Shabbat Parashat Shoftim| 5767
Unfair Competition - Based on Halacha Psuka - vol. 14 - A Condensation of a Psak by the Beit Din of Ashkelon - From Shurat Hadin VII, pp. 218-256
Case: The plaintiff (=pl) bought meat from Argentina to market in Israel with periodically renewed contracts. After a contract period, the producer decided to use the defendant’s (def)marketing company. Pl says that this is what we call hasagat g’vul. Def responds that it is simply free-market competition, that the Argentinean company contacted them, and that, in fact, they had done the marketing before pl took away this client from them.
Ruling: We will take a quick look at different Talmudic precedents related to hasagat g’vul.
The gemara (Kiddushin 59a) says that if a poor man attempts to acquire an item and someone takes it from him, the latter is called a rasha. Rashi explains that the wickedness has to do with depriving another of his livelihood even when the former was trying to acquire it from hefker. Even so, beit din cannot make him return the object. Tosafot says that we have such complaints only if the first was to receive payment from work and the second could have gotten work elsewhere. Similarly, one cannot take a teacher’s position if he is already working in a certain place. However, the Maharshal limits this to cases where there had been an expectation that the teacher would have continued for an extended period, such as in a place with few available teachers. The Maharshal’s criteria do not exist here. The Rama (CM 237:1) says that prior to a potential buyer’s formalizing a sale’s conditions someone else who buys is not called a rasha. The Pitchei Teshuva says that once negotiations have commenced, one should not get involved, but that was not the case in our context.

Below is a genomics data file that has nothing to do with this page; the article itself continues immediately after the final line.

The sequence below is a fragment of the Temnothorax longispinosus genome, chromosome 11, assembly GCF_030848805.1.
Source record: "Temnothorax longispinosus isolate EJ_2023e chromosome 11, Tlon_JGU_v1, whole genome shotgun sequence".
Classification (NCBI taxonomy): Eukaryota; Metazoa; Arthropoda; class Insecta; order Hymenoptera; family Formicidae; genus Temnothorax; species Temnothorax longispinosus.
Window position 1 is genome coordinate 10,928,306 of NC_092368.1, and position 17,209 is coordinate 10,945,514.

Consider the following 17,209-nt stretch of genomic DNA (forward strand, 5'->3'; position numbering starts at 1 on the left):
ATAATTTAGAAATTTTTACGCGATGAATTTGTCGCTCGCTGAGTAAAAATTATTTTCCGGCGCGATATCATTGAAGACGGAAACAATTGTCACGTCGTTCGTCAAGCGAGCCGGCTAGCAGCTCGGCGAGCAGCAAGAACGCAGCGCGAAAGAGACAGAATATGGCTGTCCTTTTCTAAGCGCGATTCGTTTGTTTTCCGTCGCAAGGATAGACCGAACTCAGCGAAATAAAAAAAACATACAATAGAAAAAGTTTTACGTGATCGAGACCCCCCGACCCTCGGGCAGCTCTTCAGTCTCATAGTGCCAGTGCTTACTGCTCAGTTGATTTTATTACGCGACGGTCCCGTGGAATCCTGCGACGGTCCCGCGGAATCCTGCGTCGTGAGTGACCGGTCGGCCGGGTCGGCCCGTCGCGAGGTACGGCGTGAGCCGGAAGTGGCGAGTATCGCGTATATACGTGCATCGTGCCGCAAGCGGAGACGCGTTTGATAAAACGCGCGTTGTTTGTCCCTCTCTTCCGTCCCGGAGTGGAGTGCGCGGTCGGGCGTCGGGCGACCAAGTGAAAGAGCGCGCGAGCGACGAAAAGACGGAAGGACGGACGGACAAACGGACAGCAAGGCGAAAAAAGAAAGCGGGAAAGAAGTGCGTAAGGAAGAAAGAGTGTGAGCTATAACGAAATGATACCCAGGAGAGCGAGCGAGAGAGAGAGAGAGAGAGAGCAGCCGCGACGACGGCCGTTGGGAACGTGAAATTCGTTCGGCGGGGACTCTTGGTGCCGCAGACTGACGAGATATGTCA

The gemara (Bava Batra 21b) tried to prove that if one neighborhood resident opened a business, someone should not come to infringe on his business, just as one must distance his fishnet from one which preceded his. The gemara says the case of the fish may be different because the first one attracted fish with bait. One explanation is that the investment and prospects of getting fish make the first fisherman considered a quasi-owner of the area’s fish. Another possibility is that since the first one was expected to land fish and this is his profession, it is comparable to the previous gemara’s case. Either way, our case lacks the level of likelihood that pl would be successful in the business opportunity.
In the post-Talmudic case of merapia where one Jew had a special working relationship with a non-Jew (poskim differ regarding its exact parameters), there are different opinions whether others can take away from it (see Rama, CM 156:5). This type of relationship is rare nowadays and does not apply to the case before us.
None of the rabbinic limitations on free trade apply to the case before us, and, therefore, def’scontract with the Argentinean company is halachically legitimate.
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This edition of Hemdat Yamim is dedicated to the memory of
R' Meir ben Yechezkel Shraga Brachfeld o.b.m.
Hemdat Yamim is also dedicated by Les & Ethel Sutker of Chicago, Illinois in loving memory of
Max and Mary Sutker
and Louis and Lillian Klein, z"l.
May their memory be a blessing!